Everett’s Cat, Schrodinger’s Cat, Either Way They’ll Both Meow

Everett’s Cat, Schrodinger’s Cat, Either Way They’ll Both Meow

There is something to be learned about probability and quantum superposition of states. Read from the source; in the piece, the section titled, “The Story Behind The Story,” has basic, quantum 101. Because Quantum is Coming.

Everett’s cat

Points to note…

+  Ours is a classical world, in which a car is either moving or at rest, a coin toss yields heads or tails, and a cat is either alive or dead. Combinations of the two are not possible. There are definitive states that each entity can take. However, in the subatomic world governed by quantum physics, a quantum particle can be in a probabilistic superposition of states.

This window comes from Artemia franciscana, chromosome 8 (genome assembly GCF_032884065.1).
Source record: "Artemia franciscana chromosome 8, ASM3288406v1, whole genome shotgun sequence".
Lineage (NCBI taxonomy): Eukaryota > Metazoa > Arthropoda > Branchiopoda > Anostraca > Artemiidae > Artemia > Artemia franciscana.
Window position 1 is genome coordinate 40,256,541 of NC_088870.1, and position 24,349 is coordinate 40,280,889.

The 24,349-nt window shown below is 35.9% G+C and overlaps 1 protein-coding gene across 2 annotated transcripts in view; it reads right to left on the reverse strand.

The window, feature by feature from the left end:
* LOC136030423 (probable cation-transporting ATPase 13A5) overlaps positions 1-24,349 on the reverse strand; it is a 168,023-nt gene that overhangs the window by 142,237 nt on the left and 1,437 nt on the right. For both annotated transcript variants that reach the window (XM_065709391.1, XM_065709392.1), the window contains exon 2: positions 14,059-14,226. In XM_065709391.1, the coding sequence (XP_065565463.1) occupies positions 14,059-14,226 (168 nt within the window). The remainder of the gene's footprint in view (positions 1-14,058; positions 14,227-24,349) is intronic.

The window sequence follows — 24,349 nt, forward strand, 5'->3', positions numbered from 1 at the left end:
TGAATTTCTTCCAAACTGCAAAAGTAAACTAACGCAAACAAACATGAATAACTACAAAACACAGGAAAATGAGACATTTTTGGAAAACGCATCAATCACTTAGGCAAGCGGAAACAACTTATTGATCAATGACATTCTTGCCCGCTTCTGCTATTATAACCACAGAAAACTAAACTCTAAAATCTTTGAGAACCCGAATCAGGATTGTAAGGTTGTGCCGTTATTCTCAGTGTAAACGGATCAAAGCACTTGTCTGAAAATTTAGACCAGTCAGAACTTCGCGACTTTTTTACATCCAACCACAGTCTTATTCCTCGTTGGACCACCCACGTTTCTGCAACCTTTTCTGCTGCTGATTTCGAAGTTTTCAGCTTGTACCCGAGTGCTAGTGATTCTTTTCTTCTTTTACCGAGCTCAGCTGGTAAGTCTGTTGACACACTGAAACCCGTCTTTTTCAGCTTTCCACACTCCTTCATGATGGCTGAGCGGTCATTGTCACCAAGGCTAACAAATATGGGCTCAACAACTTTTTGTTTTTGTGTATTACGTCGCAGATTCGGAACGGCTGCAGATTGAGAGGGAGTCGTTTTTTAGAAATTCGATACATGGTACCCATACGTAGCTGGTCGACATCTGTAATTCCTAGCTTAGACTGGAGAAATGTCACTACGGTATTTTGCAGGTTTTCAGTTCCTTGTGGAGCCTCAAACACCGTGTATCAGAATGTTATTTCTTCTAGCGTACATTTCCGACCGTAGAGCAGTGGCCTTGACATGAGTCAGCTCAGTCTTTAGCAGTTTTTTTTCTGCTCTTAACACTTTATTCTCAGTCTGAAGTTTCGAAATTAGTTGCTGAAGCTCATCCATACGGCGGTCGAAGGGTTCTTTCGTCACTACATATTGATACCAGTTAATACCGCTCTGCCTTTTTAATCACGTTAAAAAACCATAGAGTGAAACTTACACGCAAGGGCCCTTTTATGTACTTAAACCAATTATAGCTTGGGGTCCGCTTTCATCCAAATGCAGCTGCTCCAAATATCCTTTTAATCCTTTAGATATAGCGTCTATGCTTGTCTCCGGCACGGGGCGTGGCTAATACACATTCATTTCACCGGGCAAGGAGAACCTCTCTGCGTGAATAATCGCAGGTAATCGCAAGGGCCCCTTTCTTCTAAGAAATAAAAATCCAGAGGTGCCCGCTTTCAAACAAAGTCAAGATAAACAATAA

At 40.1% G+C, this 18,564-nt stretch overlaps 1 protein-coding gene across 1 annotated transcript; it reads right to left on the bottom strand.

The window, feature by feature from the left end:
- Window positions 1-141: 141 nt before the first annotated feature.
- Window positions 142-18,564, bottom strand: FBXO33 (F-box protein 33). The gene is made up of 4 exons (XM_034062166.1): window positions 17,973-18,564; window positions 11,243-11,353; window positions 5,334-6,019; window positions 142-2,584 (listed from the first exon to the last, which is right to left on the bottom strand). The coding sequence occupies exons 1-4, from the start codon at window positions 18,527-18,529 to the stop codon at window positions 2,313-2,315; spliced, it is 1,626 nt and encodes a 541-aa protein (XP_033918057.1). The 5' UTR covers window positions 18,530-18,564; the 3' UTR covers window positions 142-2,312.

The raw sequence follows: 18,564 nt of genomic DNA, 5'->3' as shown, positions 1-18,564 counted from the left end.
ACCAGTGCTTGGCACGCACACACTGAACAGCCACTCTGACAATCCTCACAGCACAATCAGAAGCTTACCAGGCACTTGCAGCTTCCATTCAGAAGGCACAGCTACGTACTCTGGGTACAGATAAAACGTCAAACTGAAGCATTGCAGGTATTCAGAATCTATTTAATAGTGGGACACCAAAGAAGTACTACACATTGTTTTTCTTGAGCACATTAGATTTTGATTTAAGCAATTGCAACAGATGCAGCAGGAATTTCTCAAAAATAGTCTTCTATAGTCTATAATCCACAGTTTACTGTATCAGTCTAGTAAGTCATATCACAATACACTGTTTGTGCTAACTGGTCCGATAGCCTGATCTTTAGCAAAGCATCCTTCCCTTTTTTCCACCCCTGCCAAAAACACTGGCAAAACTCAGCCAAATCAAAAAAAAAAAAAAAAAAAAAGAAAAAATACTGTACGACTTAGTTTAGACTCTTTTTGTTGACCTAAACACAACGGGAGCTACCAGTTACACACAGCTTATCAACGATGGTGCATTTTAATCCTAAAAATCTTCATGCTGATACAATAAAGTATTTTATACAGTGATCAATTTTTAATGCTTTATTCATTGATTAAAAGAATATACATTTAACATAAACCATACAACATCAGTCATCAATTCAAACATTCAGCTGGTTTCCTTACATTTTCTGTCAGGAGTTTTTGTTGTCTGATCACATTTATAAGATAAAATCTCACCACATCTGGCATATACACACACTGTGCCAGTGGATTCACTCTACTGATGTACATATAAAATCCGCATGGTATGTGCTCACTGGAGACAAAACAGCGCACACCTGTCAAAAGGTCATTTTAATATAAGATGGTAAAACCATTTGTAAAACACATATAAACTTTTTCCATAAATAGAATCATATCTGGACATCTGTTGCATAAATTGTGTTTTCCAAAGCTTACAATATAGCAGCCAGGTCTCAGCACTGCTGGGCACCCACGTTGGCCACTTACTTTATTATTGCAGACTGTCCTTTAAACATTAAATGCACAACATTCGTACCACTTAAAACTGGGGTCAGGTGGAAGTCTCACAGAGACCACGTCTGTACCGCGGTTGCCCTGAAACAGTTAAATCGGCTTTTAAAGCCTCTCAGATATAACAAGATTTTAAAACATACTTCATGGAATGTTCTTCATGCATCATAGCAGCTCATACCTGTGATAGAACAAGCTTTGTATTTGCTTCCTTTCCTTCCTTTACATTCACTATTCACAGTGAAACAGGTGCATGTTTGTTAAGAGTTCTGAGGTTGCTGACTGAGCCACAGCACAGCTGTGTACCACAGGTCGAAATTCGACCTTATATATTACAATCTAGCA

R. P. Sand reveals the inspiration behind Everett’s cat.

+  Consider the qubit, the fundamental computing unit of a quantum computer. The qubit is analogous to the classical bit, which is the fundamental computing unit of the device you’re using to read this. A bit is binary, and can be in only one of two possible states: 0 or 1. But a qubit has a third option: a superposition of the two. However, once a qubit’s state is measured, the result is once again binary. The outcome has to be a 0 or a 1.

+  No one really knows why this happens. One possible explanation is the Copenhagen interpretation of quantum mechanics, in which the act of measurement itself ‘collapses’ all possibilities to a single one. In 1935, physicist Erwin Schrödinger published a paper that outlined his famous thought experiment as a push-back to this interpretation, by hypothetically extrapolating quantum effects on a microscopic level to an everyday macroscopic object — a cat.

Source:  nature.  R. P. Sand,  Everett’s cat…

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